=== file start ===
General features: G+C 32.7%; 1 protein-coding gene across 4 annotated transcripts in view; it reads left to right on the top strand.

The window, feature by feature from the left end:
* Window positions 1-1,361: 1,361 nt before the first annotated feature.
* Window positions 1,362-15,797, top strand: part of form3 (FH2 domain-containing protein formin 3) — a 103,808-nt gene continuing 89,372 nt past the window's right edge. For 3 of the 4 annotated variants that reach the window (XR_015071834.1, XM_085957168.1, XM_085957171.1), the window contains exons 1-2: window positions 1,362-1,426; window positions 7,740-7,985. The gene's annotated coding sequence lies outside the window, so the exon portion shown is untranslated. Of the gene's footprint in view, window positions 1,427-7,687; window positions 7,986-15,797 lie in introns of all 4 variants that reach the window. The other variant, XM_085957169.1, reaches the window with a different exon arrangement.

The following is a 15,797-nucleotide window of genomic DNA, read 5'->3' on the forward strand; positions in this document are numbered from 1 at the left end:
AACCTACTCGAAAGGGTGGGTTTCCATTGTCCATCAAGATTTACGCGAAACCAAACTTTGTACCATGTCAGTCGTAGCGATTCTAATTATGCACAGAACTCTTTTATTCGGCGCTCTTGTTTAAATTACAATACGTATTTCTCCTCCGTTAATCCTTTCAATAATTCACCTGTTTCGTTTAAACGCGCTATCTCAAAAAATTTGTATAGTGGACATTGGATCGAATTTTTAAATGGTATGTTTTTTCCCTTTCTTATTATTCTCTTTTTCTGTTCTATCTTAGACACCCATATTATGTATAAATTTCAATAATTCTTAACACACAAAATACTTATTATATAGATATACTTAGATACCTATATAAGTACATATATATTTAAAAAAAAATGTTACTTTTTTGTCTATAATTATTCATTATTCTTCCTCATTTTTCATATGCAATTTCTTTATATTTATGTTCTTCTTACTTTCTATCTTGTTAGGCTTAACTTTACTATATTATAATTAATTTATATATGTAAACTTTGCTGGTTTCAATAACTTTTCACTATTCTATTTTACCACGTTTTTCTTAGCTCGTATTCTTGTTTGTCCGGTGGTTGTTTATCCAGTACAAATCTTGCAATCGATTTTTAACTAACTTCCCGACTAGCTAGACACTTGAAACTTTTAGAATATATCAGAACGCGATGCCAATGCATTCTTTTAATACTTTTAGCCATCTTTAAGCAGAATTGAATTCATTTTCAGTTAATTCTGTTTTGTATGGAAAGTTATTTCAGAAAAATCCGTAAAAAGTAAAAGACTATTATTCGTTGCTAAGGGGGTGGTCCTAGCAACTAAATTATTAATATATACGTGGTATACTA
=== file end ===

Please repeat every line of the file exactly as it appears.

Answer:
General features: G+C 32.7%; 1 protein-coding gene across 4 annotated transcripts in view; it reads left to right on the top strand.

The window, feature by feature from the left end:
* Window positions 1-1,361: 1,361 nt before the first annotated feature.
* Window positions 1,362-15,797, top strand: part of form3 (FH2 domain-containing protein formin 3) — a 103,808-nt gene continuing 89,372 nt past the window's right edge. For 3 of the 4 annotated variants that reach the window (XR_015071834.1, XM_085957168.1, XM_085957171.1), the window contains exons 1-2: window positions 1,362-1,426; window positions 7,740-7,985. The gene's annotated coding sequence lies outside the window, so the exon portion shown is untranslated. Of the gene's footprint in view, window positions 1,427-7,687; window positions 7,986-15,797 lie in introns of all 4 variants that reach the window. The other variant, XM_085957169.1, reaches the window with a different exon arrangement.

The following is a 15,797-nucleotide window of genomic DNA, read 5'->3' on the forward strand; positions in this document are numbered from 1 at the left end:
AACCTACTCGAAAGGGTGGGTTTCCATTGTCCATCAAGATTTACGCGAAACCAAACTTTGTACCATGTCAGTCGTAGCGATTCTAATTATGCACAGAACTCTTTTATTCGGCGCTCTTGTTTAAATTACAATACGTATTTCTCCTCCGTTAATCCTTTCAATAATTCACCTGTTTCGTTTAAACGCGCTATCTCAAAAAATTTGTATAGTGGACATTGGATCGAATTTTTAAATGGTATGTTTTTTCCCTTTCTTATTATTCTCTTTTTCTGTTCTATCTTAGACACCCATATTATGTATAAATTTCAATAATTCTTAACACACAAAATACTTATTATATAGATATACTTAGATACCTATATAAGTACATATATATTTAAAAAAAAATGTTACTTTTTTGTCTATAATTATTCATTATTCTTCCTCATTTTTCATATGCAATTTCTTTATATTTATGTTCTTCTTACTTTCTATCTTGTTAGGCTTAACTTTACTATATTATAATTAATTTATATATGTAAACTTTGCTGGTTTCAATAACTTTTCACTATTCTATTTTACCACGTTTTTCTTAGCTCGTATTCTTGTTTGTCCGGTGGTTGTTTATCCAGTACAAATCTTGCAATCGATTTTTAACTAACTTCCCGACTAGCTAGACACTTGAAACTTTTAGAATATATCAGAACGCGATGCCAATGCATTCTTTTAATACTTTTAGCCATCTTTAAGCAGAATTGAATTCATTTTCAGTTAATTCTGTTTTGTATGGAAAGTTATTTCAGAAAAATCCGTAAAAAGTAAAAGACTATTATTCGTTGCTAAGGGGGTGGTCCTAGCAACTAAATTATTAATATATACGTGGTATACTA